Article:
A week ago now I was at one of my survey sites in the North Pennines, in the upper Eden Valley in fact, on a glorious sunny day with a light south-southwesterly wind. It is quite a bleak site in it's position in the landscape, and whenever I view it in my mind's eye it always seems cold and overcast. But today was one of those days that proves it can be a beautiful spot when the sun shines!
As I drove along the farm track to the plantation woodland (seven compartments here) I had to move some very stubborn sheep from the track. I was about to say that they had obviously roosted on the track (bird parlance) overnight, but what I do mean is that they had obviously slept on the track overnight. They weren't for moving, not even when sounding my horn or revving the engine; I had to get out and 'encourage' them out of the way.
Driving to where I park my car I had a first record for the site in the form of a female Wheatear. Nothing unusual, but even common species can be patch megas, and that's the beauty of getting to know a site intimately.
Willow Warblers were yet again a feature of the morning, as they have been during all of my surveys recently, and I recorded a respectable 16 birds. Other warbler species included four Blackcaps and a Chiffchaff. I always record a few Song Thrushes at this site and this morning was no exception with four making it in to my notebook. The best of the rest included four Grey Wagtails, 13 Lesser Redpolls (including a juv.), three Meadow Pipits south (my first on vis for the Autumn), 42 Goldfinches, 33 Swallows, two Siskins, a Buzzard and a Sparrowhawk.
On Monday I had another survey not too far from Kendal. Gail accompanied me this time with the promise of a walk on Foulshaw Moss, and breakfast with retail therapy at Low Sizergh Barn Farm Shop & Cafe; I think it was the latter that encouraged her out of bed before first light!
Rowans looking like Christmas trees with a heavy load of berries and a
silvery dew on their leaves
This is one of the few sites where I regularly record Bullfinches, and we had two this morning. Other bits and pieces included a male Sparrowhawk that flew very low over our heads, four (more) Willow Warblers and a Song Thrush; a fairly quiet one.
We then headed to one of our favourite sites, Foulshaw Moss, before a breakfast barm beckoned! We spent about an hour and a half on the Moss dodging the showers that were driving in. In Cumbrian terms Foulshaw Moss is a popular place with visitors and it is a site that Cumbria Willdlife Trust try and sign up members at. I like going there because it is a wonderful place for wildlife and compared to the reserves I'm used to in Lancashire, it is quiet!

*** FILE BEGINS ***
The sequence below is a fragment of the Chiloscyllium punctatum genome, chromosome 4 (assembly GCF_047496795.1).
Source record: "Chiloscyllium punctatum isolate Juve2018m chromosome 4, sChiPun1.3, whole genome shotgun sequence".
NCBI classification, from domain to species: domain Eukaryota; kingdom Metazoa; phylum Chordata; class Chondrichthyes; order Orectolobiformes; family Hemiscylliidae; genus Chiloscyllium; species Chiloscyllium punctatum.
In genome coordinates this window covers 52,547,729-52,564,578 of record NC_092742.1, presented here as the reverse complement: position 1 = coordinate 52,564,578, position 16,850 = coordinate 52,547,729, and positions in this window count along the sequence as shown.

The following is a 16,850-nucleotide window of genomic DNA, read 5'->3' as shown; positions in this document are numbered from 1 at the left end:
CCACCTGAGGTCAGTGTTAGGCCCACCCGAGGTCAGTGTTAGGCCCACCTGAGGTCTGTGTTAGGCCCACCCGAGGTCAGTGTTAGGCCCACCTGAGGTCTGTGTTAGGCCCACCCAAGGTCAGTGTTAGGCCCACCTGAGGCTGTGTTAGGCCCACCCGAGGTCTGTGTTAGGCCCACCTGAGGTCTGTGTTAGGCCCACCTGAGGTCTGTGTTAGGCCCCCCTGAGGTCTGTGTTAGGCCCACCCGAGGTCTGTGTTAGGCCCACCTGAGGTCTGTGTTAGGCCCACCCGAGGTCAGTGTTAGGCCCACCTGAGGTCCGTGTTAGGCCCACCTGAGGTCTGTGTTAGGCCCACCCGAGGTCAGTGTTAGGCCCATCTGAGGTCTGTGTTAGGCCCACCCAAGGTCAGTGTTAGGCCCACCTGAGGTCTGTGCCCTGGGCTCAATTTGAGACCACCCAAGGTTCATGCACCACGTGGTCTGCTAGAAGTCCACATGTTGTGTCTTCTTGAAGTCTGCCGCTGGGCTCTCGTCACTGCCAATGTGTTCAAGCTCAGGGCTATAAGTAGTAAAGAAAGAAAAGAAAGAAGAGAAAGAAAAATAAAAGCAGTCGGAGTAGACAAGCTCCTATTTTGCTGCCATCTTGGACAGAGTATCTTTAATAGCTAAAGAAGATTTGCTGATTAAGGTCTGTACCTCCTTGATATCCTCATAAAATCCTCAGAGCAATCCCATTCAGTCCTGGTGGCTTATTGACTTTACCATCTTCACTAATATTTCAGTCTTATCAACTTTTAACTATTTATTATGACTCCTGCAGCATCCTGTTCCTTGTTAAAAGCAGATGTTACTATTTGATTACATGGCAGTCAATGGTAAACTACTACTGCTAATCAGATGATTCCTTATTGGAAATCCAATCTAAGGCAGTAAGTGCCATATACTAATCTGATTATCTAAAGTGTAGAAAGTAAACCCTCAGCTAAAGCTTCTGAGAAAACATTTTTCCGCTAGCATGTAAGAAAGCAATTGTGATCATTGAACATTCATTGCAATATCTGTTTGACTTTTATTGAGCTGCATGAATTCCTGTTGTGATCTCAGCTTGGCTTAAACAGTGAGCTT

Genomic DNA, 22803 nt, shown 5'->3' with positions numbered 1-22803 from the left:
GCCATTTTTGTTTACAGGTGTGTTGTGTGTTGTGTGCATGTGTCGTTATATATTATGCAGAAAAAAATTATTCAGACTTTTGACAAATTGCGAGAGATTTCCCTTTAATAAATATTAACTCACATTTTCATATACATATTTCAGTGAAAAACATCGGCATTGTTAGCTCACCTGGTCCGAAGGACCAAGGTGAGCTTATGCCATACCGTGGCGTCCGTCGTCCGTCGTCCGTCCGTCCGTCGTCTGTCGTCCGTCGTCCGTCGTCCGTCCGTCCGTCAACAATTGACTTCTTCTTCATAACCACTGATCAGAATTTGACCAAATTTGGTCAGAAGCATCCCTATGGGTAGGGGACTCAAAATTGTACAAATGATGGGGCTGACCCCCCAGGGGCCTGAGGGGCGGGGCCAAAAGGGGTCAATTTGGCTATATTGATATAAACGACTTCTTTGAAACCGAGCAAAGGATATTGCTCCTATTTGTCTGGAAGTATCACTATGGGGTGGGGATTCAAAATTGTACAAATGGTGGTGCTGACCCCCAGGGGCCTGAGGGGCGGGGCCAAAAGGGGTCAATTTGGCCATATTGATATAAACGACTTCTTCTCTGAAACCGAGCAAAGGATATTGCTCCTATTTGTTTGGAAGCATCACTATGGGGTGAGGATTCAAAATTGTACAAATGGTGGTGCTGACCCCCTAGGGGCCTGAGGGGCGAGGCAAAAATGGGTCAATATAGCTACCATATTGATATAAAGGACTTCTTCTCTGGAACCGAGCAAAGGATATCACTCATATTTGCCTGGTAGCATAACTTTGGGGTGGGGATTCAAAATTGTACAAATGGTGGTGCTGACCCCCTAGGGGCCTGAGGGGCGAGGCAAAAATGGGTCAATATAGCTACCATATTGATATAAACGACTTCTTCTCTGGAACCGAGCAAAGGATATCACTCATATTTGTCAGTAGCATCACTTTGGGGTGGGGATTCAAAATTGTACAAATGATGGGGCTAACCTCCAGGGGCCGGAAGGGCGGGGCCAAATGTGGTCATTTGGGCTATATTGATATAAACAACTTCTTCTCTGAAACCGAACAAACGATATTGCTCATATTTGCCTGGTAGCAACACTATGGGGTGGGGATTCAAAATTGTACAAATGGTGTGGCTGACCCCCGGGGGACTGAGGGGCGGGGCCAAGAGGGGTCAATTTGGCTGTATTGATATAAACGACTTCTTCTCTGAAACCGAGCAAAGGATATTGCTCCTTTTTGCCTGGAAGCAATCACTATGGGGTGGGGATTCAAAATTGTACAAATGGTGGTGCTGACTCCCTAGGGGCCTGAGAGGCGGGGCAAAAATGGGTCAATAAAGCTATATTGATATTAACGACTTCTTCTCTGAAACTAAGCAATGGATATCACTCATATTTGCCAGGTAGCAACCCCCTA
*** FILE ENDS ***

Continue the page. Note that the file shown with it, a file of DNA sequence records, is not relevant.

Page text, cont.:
There are two feeding stations in operation at Foulshaw Moss and this morning they were busy as always. Numbers of Blue and Great Tits were visiting constantly, as were about 20 Tree Sparrows, 20+ Goldfinches, a few Greenfinches, the odd Reed Bunting and a few Chaffinches. Apologies for the not very accurate or scientific counts, but it really is hard to tell how many birds visit feeders, unless you are catching and ringing them of course.
One of the feeding stations
A Tree Sparrow on a feeder at the other feeding station
A few Chiffies and Willow Warblers hung on, and we had a few Tree Pipits over heading south before the rain showers came in. Probably the best bird of the morning was a juv/female type Marsh Harrier that was putting all the wildfowl up as it quartered the moss.
I've mentioned before the local amenity woodland that I walk to and around to stretch my legs when I am in the office all day, well yesterday I had another mega on one of the ponds in the form of a Cormorant! Again, like the Great Crested Grebe I had recently, not a scarce bird at all, but the first that I have recorded at the site, so a little bit of patch magic!
The weather has been appalling of late, but there is a window of opportunity tomorrow morning for me to get a survey in under the shadow of the mighty Blencathra in the north Lakes, and fingers crossed some ringing on Sunday!